As President Joe Biden sets a goal for 70% of Americans to receive at least one Covid-19 vaccine dose by July 4, new polling shows that those who are still unvaccinated are not in a hurry to get the shot—but rates of those declining the vaccine are decreasing, suggesting more Americans may be persuaded to get inoculated.
A Gallup poll released Wednesday found that 25% of Americans polled April 19-25 said they would not agree to be vaccinated if offered the Covid-19 vaccine at no cost.
That’s the lowest refusal rate Gallup has recorded so far, down from 26% in March and 29% in January and February.
The Gallup poll found the most common reason respondents cited for not getting a shot was that they’re waiting to confirm it’s safe (24%) followed by not thinking the effects of Covid-19 are serious (21%) and concern about the quick timeline in which it was developed (17%).
A Harris poll conducted April 23-25 of 2,097 respondents that was released this week similarly found that many of the unvaccinated are procrastinating on getting the shot rather than unwilling to: 10% said they would get the shot “whenever they get around to it” and 21% plan to “wait a while and see,” versus 14% who say they will not get vaccinated.
Gen Z is the most likely group to say they’ll get vaccinated whenever they get around to it (with 30% saying they’re procrastinating), according to the Harris poll, while Republicans and rural respondents have the highest rates of outright refusing the vaccine (18% and 22%, respectively).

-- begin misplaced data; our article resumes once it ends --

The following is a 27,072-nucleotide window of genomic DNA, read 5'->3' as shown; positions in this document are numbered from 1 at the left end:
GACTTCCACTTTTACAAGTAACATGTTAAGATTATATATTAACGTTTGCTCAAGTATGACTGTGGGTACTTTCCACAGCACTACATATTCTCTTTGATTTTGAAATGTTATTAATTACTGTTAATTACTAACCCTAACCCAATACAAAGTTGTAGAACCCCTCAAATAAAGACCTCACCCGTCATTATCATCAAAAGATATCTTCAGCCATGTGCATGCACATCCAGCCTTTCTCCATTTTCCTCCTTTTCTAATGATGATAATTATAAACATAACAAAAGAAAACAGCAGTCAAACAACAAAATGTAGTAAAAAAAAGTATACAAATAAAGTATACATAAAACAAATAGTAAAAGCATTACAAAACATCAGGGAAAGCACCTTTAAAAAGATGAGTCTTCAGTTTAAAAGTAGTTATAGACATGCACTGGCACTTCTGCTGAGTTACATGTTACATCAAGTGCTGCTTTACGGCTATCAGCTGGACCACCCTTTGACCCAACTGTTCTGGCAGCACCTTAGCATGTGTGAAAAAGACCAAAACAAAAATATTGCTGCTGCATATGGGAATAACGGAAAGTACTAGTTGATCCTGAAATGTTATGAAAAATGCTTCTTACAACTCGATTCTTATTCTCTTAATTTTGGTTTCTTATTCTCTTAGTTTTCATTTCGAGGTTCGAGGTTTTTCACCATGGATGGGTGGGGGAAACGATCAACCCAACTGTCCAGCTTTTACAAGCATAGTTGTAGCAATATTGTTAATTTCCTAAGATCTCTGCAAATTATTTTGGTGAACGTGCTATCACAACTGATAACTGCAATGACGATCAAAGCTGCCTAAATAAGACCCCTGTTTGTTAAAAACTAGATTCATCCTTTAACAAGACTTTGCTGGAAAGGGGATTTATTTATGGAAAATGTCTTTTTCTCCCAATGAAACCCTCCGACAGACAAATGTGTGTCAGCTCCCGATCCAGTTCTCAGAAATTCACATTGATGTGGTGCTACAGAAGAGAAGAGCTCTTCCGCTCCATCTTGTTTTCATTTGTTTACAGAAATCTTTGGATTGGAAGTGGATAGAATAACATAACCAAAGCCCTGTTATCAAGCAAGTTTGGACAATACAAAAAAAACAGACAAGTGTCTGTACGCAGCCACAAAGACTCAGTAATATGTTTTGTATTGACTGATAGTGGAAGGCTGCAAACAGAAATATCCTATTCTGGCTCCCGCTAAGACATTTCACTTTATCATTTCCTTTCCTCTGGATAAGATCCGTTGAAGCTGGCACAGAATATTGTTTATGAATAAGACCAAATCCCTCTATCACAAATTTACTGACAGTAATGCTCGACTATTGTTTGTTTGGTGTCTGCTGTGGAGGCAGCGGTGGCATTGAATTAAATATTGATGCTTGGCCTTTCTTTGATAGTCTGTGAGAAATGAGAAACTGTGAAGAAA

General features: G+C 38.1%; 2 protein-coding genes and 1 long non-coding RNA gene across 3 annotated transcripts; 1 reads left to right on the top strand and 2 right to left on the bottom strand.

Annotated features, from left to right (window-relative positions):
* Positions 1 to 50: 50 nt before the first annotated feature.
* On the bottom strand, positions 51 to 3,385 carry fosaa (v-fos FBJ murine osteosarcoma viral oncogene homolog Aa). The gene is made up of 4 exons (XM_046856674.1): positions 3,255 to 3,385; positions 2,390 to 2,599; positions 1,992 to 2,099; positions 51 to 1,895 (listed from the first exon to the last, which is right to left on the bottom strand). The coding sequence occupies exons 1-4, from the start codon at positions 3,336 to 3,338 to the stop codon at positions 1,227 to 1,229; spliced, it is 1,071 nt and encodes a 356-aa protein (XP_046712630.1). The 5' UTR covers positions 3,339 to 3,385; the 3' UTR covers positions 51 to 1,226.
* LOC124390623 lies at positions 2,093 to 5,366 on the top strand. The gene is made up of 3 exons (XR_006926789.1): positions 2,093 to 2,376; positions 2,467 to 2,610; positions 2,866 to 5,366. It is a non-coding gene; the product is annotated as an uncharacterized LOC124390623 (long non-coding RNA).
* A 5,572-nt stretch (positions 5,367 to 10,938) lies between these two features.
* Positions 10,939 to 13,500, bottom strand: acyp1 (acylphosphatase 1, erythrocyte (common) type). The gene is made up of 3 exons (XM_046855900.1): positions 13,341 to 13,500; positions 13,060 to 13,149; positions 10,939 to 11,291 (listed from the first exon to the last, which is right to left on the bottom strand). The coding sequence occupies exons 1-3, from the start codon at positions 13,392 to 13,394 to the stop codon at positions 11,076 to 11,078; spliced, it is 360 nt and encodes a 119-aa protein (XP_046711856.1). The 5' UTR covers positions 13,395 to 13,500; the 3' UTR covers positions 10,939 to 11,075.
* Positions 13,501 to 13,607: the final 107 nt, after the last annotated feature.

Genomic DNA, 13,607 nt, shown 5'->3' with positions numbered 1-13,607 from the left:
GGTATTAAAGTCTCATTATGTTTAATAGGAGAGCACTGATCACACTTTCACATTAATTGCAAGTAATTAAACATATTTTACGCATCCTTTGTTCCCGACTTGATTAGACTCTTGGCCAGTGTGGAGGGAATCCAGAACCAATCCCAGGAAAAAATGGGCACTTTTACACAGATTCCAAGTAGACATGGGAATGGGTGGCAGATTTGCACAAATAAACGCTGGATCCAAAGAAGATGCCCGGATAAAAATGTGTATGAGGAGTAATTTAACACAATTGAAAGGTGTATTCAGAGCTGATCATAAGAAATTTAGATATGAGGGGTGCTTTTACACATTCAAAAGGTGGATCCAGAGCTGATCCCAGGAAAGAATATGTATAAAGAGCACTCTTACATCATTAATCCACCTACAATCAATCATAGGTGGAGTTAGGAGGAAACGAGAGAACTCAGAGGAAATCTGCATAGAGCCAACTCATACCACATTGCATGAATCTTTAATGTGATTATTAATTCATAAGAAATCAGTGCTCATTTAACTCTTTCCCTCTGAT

55%. That’s the percentage of Gallup respondents who said they were very or moderately concerned about people not getting vaccinated, versus only 15% who now say they’re concerned about vaccine supply.
Vaccine hesitancy has become a greater concern as the pace of vaccinations in the U.S. has slowed and the country nears the point at which everyone who wants a shot will have received one. The Harris poll is in line with past polling that’s consistently shown Republicans are the most likely to be unwilling to get the vaccine, and a recent Morning Consult poll found the highest rates of vaccine hesitancy are in many right-leaning states like Mississippi, Idaho and South Dakota. As many Americans have already gotten the shot who want one, more doses have been going unused and mass vaccination sites have shut down, prompting new government efforts and incentives to get the shot in order to persuade those who are still on the fence. New Jersey announced this week that those who get their first shot in May will be entitled to a free beer, for instance, while Maryland announced state employees will receive $100 for getting inoculated.